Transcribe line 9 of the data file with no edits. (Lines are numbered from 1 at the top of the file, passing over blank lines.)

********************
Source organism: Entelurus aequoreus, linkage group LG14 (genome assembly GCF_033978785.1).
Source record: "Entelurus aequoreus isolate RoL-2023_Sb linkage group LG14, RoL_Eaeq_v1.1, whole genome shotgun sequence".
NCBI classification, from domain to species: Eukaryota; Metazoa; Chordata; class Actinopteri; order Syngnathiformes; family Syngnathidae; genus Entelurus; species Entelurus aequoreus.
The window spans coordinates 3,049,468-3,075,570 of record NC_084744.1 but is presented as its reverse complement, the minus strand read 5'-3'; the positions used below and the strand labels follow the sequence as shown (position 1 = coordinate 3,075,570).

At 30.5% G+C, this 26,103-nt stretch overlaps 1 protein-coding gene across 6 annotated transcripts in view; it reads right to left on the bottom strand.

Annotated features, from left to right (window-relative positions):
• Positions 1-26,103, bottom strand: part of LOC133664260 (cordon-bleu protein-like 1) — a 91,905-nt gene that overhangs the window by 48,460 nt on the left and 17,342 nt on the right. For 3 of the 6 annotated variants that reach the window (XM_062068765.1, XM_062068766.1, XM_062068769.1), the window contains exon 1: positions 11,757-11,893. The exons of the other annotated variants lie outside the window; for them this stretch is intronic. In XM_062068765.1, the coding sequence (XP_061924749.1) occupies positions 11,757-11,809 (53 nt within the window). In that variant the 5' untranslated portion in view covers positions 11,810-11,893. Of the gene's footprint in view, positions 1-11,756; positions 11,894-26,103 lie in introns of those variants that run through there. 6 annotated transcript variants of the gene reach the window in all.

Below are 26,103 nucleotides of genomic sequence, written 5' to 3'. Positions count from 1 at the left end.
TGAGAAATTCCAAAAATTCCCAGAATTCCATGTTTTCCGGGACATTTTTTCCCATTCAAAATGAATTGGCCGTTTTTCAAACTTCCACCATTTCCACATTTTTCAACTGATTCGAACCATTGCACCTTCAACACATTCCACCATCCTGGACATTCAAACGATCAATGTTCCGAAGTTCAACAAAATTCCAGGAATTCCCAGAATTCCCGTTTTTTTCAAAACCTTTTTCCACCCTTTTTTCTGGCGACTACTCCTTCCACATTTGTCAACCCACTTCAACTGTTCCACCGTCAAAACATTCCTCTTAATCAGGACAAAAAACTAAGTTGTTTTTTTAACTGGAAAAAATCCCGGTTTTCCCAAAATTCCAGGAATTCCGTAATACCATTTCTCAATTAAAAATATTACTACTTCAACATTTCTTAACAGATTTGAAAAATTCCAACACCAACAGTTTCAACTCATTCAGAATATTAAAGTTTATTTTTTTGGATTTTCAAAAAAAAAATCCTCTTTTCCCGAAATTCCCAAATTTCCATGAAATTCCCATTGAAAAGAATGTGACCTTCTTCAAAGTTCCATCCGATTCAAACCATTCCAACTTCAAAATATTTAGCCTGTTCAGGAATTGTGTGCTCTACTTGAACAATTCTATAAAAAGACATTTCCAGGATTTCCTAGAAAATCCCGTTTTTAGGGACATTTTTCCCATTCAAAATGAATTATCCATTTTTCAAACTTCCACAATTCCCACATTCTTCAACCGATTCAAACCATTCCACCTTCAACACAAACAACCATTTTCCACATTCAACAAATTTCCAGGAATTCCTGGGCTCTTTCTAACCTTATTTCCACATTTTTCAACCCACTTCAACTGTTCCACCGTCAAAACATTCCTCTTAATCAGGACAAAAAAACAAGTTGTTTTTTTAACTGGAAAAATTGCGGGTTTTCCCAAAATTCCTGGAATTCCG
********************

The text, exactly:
TGAGAAATTCCAAAAATTCCCAGAATTCCATGTTTTCCGGGACATTTTTTCCCATTCAAAATGAATTGGCCGTTTTTCAAACTTCCACCATTTCCACATTTTTCAACTGATTCGAACCATTGCACCTTCAACACATTCCACCATCCTGGACATTCAAACGATCAATGTTCCGAAGTTCAACAAAATTCCAGGAATTCCCAGAATTCCCGTTTTTTTCAAAACCTTTTTCCACCCTTTTTTCTGGCGACTACTCCTTCCACATTTGTCAACCCACTTCAACTGTTCCACCGTCAAAACATTCCTCTTAATCAGGACAAAAAACTAAGTTGTTTTTTTAACTGGAAAAAATCCCGGTTTTCCCAAAATTCCAGGAATTCCGTAATACCATTTCTCAATTAAAAATATTACTACTTCAACATTTCTTAACAGATTTGAAAAATTCCAACACCAACAGTTTCAACTCATTCAGAATATTAAAGTTTATTTTTTTGGATTTTCAAAAAAAAAATCCTCTTTTCCCGAAATTCCCAAATTTCCATGAAATTCCCATTGAAAAGAATGTGACCTTCTTCAAAGTTCCATCCGATTCAAACCATTCCAACTTCAAAATATTTAGCCTGTTCAGGAATTGTGTGCTCTACTTGAACAATTCTATAAAAAGACATTTCCAGGATTTCCTAGAAAATCCCGTTTTTAGGGACATTTTTCCCATTCAAAATGAATTATCCATTTTTCAAACTTCCACAATTCCCACATTCTTCAACCGATTCAAACCATTCCACCTTCAACACAAACAACCATTTTCCACATTCAACAAATTTCCAGGAATTCCTGGGCTCTTTCTAACCTTATTTCCACATTTTTCAACCCACTTCAACTGTTCCACCGTCAAAACATTCCTCTTAATCAGGACAAAAAAACAAGTTGTTTTTTTAACTGGAAAAATTGCGGGTTTTCCCAAAATTCCTGGAATTCCG